He apparently thought he could get the press to represent his situation in a sympathetic way, given the hostile atmosphere with the Wisconsin public. However, he now seems to regard what was reported as less than desirable to his interests. So, he tried to have it both ways and got burned. Perhaps that wasn’t “foolhardy” (bold and rash). Perhaps it was just plain, ordinary foolish for an experienced Politician (who cannot have gotten to where he is without some previous experience with the treachery of the news media).

            Given Kramer’s express regrets about his CCL being announced to the Public, and concern for other Legislators being named, I still think in this specific case he should not have spoken to AP because he is not fully committed to his CCL being Public knowledge. He’s still trying to have it two ways – appealing to gun owners on one hand (“I am not ashamed to carry.”) and keeping it “hush-hush” on the other for those of the Public that may not approve (“I am not shouting from the mountain top that I am carrying, either.”).

            I would also maintain that part of his “state of regret” over this situation is that he recognizes at some level that he did paint targets on himself and send “e-vites” to anyone wishing to harm him to adopt their tactics accordingly. He has no obligation to do so, as do LEO’s and the Military, as you correctly pointed-out.

            My specific criticism, therefore, is that Mr. Kramer is straddling the fence of having a CCL for self-defense, but doesn’t really want to risk disapproval of those in the Public that do not support Second Amendment Rights. I think it is a legitimate criticism because his is not an honest position.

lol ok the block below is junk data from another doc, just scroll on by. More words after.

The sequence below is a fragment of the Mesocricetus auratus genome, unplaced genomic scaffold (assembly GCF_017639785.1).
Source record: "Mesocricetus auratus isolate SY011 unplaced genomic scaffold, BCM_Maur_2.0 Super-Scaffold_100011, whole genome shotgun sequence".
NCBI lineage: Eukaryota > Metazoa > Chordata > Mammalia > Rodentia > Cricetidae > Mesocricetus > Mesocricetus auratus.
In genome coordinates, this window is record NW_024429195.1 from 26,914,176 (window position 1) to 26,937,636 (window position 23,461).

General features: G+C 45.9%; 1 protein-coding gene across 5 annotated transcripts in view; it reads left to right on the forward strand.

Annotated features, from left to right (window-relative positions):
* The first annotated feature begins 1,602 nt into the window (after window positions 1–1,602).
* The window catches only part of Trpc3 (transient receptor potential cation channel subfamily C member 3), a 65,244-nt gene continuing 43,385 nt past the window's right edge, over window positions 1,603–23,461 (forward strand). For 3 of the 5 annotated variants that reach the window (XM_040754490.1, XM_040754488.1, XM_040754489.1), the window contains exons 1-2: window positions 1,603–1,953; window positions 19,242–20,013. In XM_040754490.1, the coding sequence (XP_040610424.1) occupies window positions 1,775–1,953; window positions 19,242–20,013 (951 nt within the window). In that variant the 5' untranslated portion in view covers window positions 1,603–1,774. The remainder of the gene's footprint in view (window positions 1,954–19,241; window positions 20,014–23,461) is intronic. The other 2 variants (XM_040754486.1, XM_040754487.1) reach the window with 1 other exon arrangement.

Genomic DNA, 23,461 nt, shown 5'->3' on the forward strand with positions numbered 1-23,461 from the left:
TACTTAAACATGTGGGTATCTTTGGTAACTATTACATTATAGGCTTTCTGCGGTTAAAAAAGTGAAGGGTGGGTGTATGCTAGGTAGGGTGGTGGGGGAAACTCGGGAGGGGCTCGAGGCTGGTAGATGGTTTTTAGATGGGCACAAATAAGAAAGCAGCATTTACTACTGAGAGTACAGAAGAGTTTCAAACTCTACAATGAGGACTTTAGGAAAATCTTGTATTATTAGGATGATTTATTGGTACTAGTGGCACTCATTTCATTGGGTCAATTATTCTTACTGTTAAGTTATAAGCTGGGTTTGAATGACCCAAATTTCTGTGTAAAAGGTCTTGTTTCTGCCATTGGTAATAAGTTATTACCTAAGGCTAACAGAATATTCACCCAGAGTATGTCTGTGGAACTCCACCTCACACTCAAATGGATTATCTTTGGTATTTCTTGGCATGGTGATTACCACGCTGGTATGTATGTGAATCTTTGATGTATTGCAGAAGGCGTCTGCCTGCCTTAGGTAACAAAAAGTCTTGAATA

I cannot enumerate it more clearly than that.

            • Okay, based on your specific criticism I misread your first comment as opposed to someone outing themselves about cc.

              In this comment it becomes clear your criticism lies primarily with his political misstep and subsequent regrets.

              With that I have no particular argument.


              • Okay, Thanks! My first post was too brief to make my point clear and I apologize for that. I learned from your comments.
                Hopefully, Speaker Kramer will read Nick Leghorn’s post:
                “Wisconsin goes Gun Crazy Following New CCW Law” and be more comfortable with how things turned-out for him.

      • Theres a big difference between open carrying an M16, an M249 SAW, etc, etc, and conceal carrying a GLOCK 26.

        And i’m certain military profesonials are more competent with firearms in general than youre average politician is.

        • What is that difference, exactly? More directly, what makes it significant to the argument?

          And on what information do you base your assessment that military professionals are more competent with firearms than the average politician?

          I’m not trying to be facetious, by the way. I merely want specifics with which to deal, rather than vague assertions.


  2. Let it be a warning to all gun owners that anytime a large media outlet posts a story about firearms,it will always be slanted to the extremist perspective .The initial call from the reporter asking for ‘your side’ of the story may appear reasonable,but a gun owner better believe whatever he shares will be used against him in the final article.

    • I’ll posit that this goes for anyone who expresses a point of view not in line with “mainstream” elitist orthodoxy, right or left.

    • Apparently that also is true for TTAG.

      news: “State rep says he conceal carries.”
      TTAG: “omg you’re not actually supposed to admit you exercise your 2nd Amendment rights! Put that thing away before someone sees it!”

  3. I know for a fact that there are many Legislators carrying in state capitals throughout the US. This is a good thing. It allows them the security to vote their conscience without fear of intimidation. The union’s strength is based on intimidation of Legislators, businesses, and people who cross a picket line.

    I’m an OC’er so in essence I advertise that I’m armed everywhere I go. Its a great deterrent to bad people. Having been outed, I’ll be surprised if Speaker Kramer has issues from the thugs. Thugs and criminals pay attention to details that impact their physical well-being.

    This outing by the press, is the same BS that they do when they print the list of licensees in the newspaper. Shame we can list the personal details of the media. I’d bet they wouldn’t like it one bit.